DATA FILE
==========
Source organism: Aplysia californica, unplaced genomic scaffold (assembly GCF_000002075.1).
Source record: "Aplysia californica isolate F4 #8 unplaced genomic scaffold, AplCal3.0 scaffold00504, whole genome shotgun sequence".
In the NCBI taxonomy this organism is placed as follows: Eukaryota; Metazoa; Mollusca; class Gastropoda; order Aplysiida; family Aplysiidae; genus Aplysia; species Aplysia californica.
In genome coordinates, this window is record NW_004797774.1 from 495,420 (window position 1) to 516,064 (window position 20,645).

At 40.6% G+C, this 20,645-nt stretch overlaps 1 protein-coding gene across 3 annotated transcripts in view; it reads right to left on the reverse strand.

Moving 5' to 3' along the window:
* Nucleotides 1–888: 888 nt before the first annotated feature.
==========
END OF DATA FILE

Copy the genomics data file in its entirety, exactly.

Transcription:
Source organism: Aplysia californica, unplaced genomic scaffold (assembly GCF_000002075.1).
Source record: "Aplysia californica isolate F4 #8 unplaced genomic scaffold, AplCal3.0 scaffold00504, whole genome shotgun sequence".
In the NCBI taxonomy this organism is placed as follows: Eukaryota; Metazoa; Mollusca; class Gastropoda; order Aplysiida; family Aplysiidae; genus Aplysia; species Aplysia californica.
In genome coordinates, this window is record NW_004797774.1 from 495,420 (window position 1) to 516,064 (window position 20,645).

At 40.6% G+C, this 20,645-nt stretch overlaps 1 protein-coding gene across 3 annotated transcripts in view; it reads right to left on the reverse strand.

Moving 5' to 3' along the window:
* Nucleotides 1–888: 888 nt before the first annotated feature.